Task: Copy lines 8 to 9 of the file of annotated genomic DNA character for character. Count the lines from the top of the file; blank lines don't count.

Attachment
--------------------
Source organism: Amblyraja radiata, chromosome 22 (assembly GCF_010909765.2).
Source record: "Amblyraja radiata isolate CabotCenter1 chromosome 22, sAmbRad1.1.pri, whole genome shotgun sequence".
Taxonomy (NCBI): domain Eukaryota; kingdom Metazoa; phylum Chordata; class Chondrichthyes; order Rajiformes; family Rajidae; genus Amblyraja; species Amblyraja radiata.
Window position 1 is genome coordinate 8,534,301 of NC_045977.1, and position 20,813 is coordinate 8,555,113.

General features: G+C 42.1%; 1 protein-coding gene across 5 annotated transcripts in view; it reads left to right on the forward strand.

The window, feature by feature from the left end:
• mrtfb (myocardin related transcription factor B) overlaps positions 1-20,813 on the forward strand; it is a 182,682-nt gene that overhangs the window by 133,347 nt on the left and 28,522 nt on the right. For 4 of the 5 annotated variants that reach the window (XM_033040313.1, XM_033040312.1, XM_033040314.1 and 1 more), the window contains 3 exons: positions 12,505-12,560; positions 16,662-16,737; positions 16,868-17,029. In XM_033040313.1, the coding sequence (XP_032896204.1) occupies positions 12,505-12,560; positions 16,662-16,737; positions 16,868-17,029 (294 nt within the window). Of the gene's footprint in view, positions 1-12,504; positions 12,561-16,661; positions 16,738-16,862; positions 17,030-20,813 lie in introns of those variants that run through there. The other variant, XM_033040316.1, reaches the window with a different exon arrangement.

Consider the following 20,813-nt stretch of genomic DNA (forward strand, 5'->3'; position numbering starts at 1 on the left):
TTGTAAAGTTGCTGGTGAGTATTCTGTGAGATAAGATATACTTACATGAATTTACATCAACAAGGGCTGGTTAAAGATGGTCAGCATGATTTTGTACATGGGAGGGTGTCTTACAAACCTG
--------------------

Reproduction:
Consider the following 20,813-nt stretch of genomic DNA (forward strand, 5'->3'; position numbering starts at 1 on the left):
TTGTAAAGTTGCTGGTGAGTATTCTGTGAGATAAGATATACTTACATGAATTTACATCAACAAGGGCTGGTTAAAGATGGTCAGCATGATTTTGTACATGGGAGGGTGTCTTACAAACCTG